If 'the chair reserves the right...' (and I have already established that the Chairman has a shareholding in what could be a key bidder in a procurement process) will the Chair always exercise this right? I would contend that the policy should say "If the withdrawal of a CCG member has the effect of rendering the meeting in question inquorate, the chair must adjourn and reconvene the meeting when appropriate membership can be ensured and quorum established"

The policy goes on:

7. Declaration of Interests in relation to procurement

Where a relevant and material interest or position of influence exists in the context of the specification for, or award of, a contract the Committee member will be expected to:

Declare the interest;
Ensure that the interest is recorded in the register;
Withdraw from all discussion on the specification or award;
Not have a vote in relation to the specification or award.

Members will be expected to declare any interest early in any procurement process if they are to be a potential bidder in that process. Failure to do this could result in the procurement process being declared invalid and possible suspension of the relevant member from the CCG.

So it would seem that two of the eight main board members may well have to absent themselves from all discussions (assuming that is what 'withdraw from all discussion' means rather than just stay quietly in the room) in many of the procurement processes (which is huge part of the work of CCGs, I would add).

Is that good governance when a quarter of your decision making capacity, including the Chairman has, to 'step outside the room' on a regular basis? Since agendas may not be that linear, I can also imagine some meetings of the board involving people hopping in and out of the meeting on several occasions and chairing of the discussions swapping back and forward. I do not envy the minute taker!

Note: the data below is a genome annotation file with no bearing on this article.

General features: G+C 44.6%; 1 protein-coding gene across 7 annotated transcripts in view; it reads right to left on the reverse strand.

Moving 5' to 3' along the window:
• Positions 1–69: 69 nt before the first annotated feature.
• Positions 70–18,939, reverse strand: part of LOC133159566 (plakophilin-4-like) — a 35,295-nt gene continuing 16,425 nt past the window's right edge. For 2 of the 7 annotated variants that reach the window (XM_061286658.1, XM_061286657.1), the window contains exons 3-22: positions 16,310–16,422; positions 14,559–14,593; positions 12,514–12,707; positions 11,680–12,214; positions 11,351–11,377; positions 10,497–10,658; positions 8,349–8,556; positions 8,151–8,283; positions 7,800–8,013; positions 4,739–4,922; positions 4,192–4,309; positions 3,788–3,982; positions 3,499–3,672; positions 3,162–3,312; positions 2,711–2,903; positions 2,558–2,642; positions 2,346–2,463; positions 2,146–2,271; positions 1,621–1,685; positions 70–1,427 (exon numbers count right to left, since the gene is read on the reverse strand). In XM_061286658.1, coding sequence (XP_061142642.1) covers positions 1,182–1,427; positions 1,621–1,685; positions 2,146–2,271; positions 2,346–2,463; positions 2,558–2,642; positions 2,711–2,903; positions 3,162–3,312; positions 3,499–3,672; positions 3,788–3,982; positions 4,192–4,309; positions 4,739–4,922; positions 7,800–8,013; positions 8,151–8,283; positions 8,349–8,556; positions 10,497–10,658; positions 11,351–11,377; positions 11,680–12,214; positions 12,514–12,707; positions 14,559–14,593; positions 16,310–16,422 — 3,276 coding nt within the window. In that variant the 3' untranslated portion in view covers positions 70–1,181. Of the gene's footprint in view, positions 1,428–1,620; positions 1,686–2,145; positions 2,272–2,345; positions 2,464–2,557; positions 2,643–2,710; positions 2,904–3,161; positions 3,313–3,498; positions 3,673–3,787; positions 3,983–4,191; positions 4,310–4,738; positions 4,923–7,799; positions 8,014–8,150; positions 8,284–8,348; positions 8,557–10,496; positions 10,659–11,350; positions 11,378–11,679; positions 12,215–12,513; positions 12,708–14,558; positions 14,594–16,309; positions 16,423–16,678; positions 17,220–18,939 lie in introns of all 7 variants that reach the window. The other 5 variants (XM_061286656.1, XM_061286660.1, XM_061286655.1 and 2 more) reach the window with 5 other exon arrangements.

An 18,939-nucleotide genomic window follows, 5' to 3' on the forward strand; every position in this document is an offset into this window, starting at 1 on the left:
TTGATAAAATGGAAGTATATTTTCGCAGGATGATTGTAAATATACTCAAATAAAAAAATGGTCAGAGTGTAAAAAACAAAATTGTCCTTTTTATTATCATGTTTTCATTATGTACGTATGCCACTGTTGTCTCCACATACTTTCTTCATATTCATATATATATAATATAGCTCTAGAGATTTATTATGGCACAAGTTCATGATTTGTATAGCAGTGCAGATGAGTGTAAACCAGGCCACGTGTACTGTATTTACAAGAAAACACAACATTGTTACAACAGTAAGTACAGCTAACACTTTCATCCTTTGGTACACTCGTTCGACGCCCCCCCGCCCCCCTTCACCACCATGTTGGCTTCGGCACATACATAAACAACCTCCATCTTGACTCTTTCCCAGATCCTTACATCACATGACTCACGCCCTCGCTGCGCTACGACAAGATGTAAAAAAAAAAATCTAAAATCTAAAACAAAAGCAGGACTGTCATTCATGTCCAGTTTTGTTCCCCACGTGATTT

The policy goes onto to cite extracts from Guidance within the GMC’s core guidance Good Medical Practice (2006) and reiterated in its document Conflicts of Interest (2008) Indicates, in such cases, that:
  • “You must act in your patients best interests when making referrals and when providing or arranging treatment of care. You must not ask for or accept any inducement, gift or hospitality which may affect or be seen to affect the way you prescribe, treat or refer patients. You must not offer such inducements to colleagues. 
  • if you have financial or commercial interest in organisations providing healthcare or in pharmaceutical or other biomedical companies, these interests must not affect the way you prescribe for, treat or refer patients.
  • if you have a financial or commercial interest in an organisation to which you plan to refer a patient for treatment or investigation, you must also tell the patient about your interest. When treating NHS patients you must also tell the healthcare provider.”

The GMC also provides the following general guidance:
  • you may wish to note on the patient’s record when an unavoidable conflict of interest arises; and
  • if you have a financial interest in an institution and are working under an NHS employers’ policy you should satisfy yourself, or seek other assurance from your employing or contracting body, that systems are in place to ensure transparency and to avoid, or minimise the effects of, conflicts interest. You must follow the procedures governing the schemes.
This is all very well, but it does not mention commissioning as such. This General Medical Council guidance relates to the specific treatment of individual patients. The broader role of commissioning which includes market making, slicing & dicing services to create tendering opportunities, deciding on overall priorities and strategic plans (as well as the practice of procurement itself) is not really covered by this GMC Guidance, I would argue.